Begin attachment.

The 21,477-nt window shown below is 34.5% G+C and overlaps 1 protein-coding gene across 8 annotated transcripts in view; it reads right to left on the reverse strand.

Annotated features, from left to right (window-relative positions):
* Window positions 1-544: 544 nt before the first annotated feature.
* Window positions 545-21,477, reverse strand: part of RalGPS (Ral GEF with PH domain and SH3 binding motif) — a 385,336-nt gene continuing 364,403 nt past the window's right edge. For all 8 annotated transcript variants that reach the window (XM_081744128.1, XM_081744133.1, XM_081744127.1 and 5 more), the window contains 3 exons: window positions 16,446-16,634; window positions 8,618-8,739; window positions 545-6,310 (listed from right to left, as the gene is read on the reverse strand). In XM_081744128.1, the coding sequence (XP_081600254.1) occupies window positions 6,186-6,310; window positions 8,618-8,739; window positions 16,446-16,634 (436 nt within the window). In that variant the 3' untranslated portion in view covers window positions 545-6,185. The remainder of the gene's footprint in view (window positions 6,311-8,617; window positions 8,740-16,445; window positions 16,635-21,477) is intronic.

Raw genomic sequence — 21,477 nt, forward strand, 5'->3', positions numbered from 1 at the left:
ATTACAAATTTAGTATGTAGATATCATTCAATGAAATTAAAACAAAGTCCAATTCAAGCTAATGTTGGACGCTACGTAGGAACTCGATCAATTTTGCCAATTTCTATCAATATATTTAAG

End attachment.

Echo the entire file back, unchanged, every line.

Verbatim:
The 21,477-nt window shown below is 34.5% G+C and overlaps 1 protein-coding gene across 8 annotated transcripts in view; it reads right to left on the reverse strand.

Annotated features, from left to right (window-relative positions):
* Window positions 1-544: 544 nt before the first annotated feature.
* Window positions 545-21,477, reverse strand: part of RalGPS (Ral GEF with PH domain and SH3 binding motif) — a 385,336-nt gene continuing 364,403 nt past the window's right edge. For all 8 annotated transcript variants that reach the window (XM_081744128.1, XM_081744133.1, XM_081744127.1 and 5 more), the window contains 3 exons: window positions 16,446-16,634; window positions 8,618-8,739; window positions 545-6,310 (listed from right to left, as the gene is read on the reverse strand). In XM_081744128.1, the coding sequence (XP_081600254.1) occupies window positions 6,186-6,310; window positions 8,618-8,739; window positions 16,446-16,634 (436 nt within the window). In that variant the 3' untranslated portion in view covers window positions 545-6,185. The remainder of the gene's footprint in view (window positions 6,311-8,617; window positions 8,740-16,445; window positions 16,635-21,477) is intronic.

Raw genomic sequence — 21,477 nt, forward strand, 5'->3', positions numbered from 1 at the left:
ATTACAAATTTAGTATGTAGATATCATTCAATGAAATTAAAACAAAGTCCAATTCAAGCTAATGTTGGACGCTACGTAGGAACTCGATCAATTTTGCCAATTTCTATCAATATATTTAAG